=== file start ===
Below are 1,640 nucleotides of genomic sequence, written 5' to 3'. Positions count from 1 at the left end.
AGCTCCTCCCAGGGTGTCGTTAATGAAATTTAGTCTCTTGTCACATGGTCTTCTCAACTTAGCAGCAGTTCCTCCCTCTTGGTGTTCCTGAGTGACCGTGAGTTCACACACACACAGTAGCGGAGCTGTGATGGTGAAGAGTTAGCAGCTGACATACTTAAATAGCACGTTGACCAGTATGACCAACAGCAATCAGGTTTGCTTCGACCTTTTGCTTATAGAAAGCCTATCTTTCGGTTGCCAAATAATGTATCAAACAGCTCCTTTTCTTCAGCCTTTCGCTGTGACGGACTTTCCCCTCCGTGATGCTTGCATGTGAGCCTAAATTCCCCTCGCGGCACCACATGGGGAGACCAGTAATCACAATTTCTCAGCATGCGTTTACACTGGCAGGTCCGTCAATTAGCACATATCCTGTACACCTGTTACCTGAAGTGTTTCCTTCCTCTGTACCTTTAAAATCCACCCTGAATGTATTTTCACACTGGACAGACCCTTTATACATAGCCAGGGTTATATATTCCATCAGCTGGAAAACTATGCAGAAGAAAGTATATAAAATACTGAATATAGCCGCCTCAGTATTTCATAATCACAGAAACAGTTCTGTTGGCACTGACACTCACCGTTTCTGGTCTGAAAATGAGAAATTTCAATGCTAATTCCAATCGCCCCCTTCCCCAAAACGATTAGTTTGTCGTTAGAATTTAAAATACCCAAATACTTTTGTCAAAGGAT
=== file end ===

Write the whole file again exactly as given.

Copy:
Below are 1,640 nucleotides of genomic sequence, written 5' to 3'. Positions count from 1 at the left end.
AGCTCCTCCCAGGGTGTCGTTAATGAAATTTAGTCTCTTGTCACATGGTCTTCTCAACTTAGCAGCAGTTCCTCCCTCTTGGTGTTCCTGAGTGACCGTGAGTTCACACACACACAGTAGCGGAGCTGTGATGGTGAAGAGTTAGCAGCTGACATACTTAAATAGCACGTTGACCAGTATGACCAACAGCAATCAGGTTTGCTTCGACCTTTTGCTTATAGAAAGCCTATCTTTCGGTTGCCAAATAATGTATCAAACAGCTCCTTTTCTTCAGCCTTTCGCTGTGACGGACTTTCCCCTCCGTGATGCTTGCATGTGAGCCTAAATTCCCCTCGCGGCACCACATGGGGAGACCAGTAATCACAATTTCTCAGCATGCGTTTACACTGGCAGGTCCGTCAATTAGCACATATCCTGTACACCTGTTACCTGAAGTGTTTCCTTCCTCTGTACCTTTAAAATCCACCCTGAATGTATTTTCACACTGGACAGACCCTTTATACATAGCCAGGGTTATATATTCCATCAGCTGGAAAACTATGCAGAAGAAAGTATATAAAATACTGAATATAGCCGCCTCAGTATTTCATAATCACAGAAACAGTTCTGTTGGCACTGACACTCACCGTTTCTGGTCTGAAAATGAGAAATTTCAATGCTAATTCCAATCGCCCCCTTCCCCAAAACGATTAGTTTGTCGTTAGAATTTAAAATACCCAAATACTTTTGTCAAAGGAT